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Much like ‘sexy’ and ‘politician’, ‘boring’ and ‘Maserati’ are not words that have ever shared space in a sentence. ‘Hybrid’ and ‘boring’, however, have a long and unfortunate association when it comes to cars, which is why the unveiling of the Maserati Ghibli Hybrid was, initially, some cause for concern.
We should never have feared, of course, because you can always trust the Italians – with their deep and almost peculiar passion for cars and driving – to make even previously unattractive things newly sexy.
For the main part, hybrid cars – which combine some kind of whisper-quiet electrical system with a usually small and dull petrol engine and were made most infamous by Toyota’s surprisingly popular Prius – have been entirely focused on fuel economy, which, as we know, is generally anathema to motoring excitement (unless you’re talking about electric vehicles that use no fuel at all but still make your heart fizz, like Porsche’s Taycan).
When Maserati decided to do its bit for the environment by creating its own hybrid option for the truly beautiful Ghibli sedan, however, it approached the technology with loftier goals.
Maserati’s stated goal for this car – which uses a belt starter generator, an eBooster and a 48-volt battery that recoups energy when the car brakes or coasts – was to create a power unit that was faster than the diesel engine the Ghibli was already offered with, yet more efficient, and thus more diesel like, than a conventional petrol engine.
So alongside the energy-saving gibbons, which can power the car’s ancillary systems, thus improving fuel economy, the company created its own new engine (normally it uses units made by Ferrari), a two-litre, which it also fitted with an electric turbocharger, supported by its own battery, to boost performance.
The result of Maserati’s approach to hybridisation is a Ghibli Hybrid with a powerful 246 kilowatts of power and 450 newton metres of torque, capable of hitting 100 kilometres an hour in 5.7 seconds, and yet all offering a fuel figure of just 7.8 litres per 100 kilometres.
It’s not just a claim either, because during our time together, I got 628 kilometres off a single tank of fuel, which included some spirited driving, a bit of freeway and some city grind, and still had an indicated 280 kilometres of range left.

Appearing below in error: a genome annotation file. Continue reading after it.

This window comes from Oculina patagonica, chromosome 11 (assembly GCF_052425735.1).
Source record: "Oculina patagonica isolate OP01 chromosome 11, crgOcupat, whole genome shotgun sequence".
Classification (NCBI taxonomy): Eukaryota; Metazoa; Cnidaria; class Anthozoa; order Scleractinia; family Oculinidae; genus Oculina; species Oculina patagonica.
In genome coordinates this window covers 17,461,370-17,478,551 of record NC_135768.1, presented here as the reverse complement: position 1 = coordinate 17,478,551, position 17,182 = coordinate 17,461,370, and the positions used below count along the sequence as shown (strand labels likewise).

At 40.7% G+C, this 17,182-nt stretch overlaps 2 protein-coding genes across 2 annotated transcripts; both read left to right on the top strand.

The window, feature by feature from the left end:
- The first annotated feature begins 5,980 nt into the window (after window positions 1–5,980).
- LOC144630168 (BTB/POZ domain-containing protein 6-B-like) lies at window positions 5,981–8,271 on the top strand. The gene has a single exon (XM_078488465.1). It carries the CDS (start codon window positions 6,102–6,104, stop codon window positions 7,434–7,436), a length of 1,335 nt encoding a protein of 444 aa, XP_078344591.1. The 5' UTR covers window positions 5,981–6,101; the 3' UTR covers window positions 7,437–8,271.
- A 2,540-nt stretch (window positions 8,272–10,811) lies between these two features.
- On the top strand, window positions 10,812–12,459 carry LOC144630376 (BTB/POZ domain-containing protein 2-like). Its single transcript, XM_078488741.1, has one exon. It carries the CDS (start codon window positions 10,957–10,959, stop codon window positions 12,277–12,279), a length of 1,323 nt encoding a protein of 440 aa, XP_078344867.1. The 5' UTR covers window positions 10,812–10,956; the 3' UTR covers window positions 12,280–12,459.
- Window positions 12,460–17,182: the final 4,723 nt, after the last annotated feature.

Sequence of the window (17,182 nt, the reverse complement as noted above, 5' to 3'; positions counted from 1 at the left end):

The most appropriate comparison for this car is with Maserati’s own three-litre twin-turbo V6, which the Ghibli very nearly matches for power and performance, while its fuel efficiency and CO2 emissions are reduced by 20 and 25 per cent respectively.
The Ghibli’s clever hybrid system provides quietly effortless power at all times, but it’s that term, quietly, that does jar slightly with the Maserati badge. Speaking of the badge, however, it looks extra cool here, with the little blue swish under the trident logo on its flanks indicating that you’re driving something different.
The designers have clearly decided that blue is the new greenie and there are lots of little blue touches scattered around, which, on the bold red example I drove, were very eye-catching.
But it’s my ears I was left worried about, and in particular what they’re missing out on. As mentioned, Maseratis have long been powered by Ferrari engines, which means that the sound they make has always been one of their biggest selling points.
There’s long been something a bit ‘Pavarotti in running shoes’ about a Maserati, as they are large, hugely comfortable and radiate wealth, all while making the most glorious operatic sounds when called upon to perform.
Getting a Maserati-like howl from a two-litre engine is akin to asking Justin Bieber to cover a Pavarotti favourite – yes, it can sing, but it just can’t hit those same notes. And most of the time, it just doesn’t have the same kind of volume.
Of course, a car this luxurious and comfortable – the ride quality, on all kinds of surfaces, is a particular highlight – with a refined cabin that’s just a lovely place to relax does seem like the kind of vehicle that should have a whisper quiet driving experience. Perhaps people who have not driven a lot of Maseratis will not mind at all, and this Ghibli Hybrid, priced at a very tempting US$72,000, is very much at the entry level and seeks to bring new customers to the brand.
The good news is that there’s plenty of the other kind of Maserati magic under the attractive skin of this Ghibli. Take it out of relaxed cruiser mode, choose to change gears yourself using the big, sexy paddles behind the steering wheel and you’re instantly impressed by its ability to hunker down, hug the road and really tear into corners.
Choose a lower gear and rev that little engine right up beyond 5,000 revolutions per minute and you even start to get a familiarly operatic bellow sneaking into the cabin to cheer your ears. The Ghibli Hybrid may be a quiet, comfortable companion most of the time, but there’s a beast in there too should you choose to unleash it.
This, then, is a lot of proper Italian car for the money, and one that will save you cash from day one with its appealingly low fuel consumption.
Mind you, ‘concerned about fuel economy’ and ‘Maserati customer’ were not terms often found in the same sentence in the past either.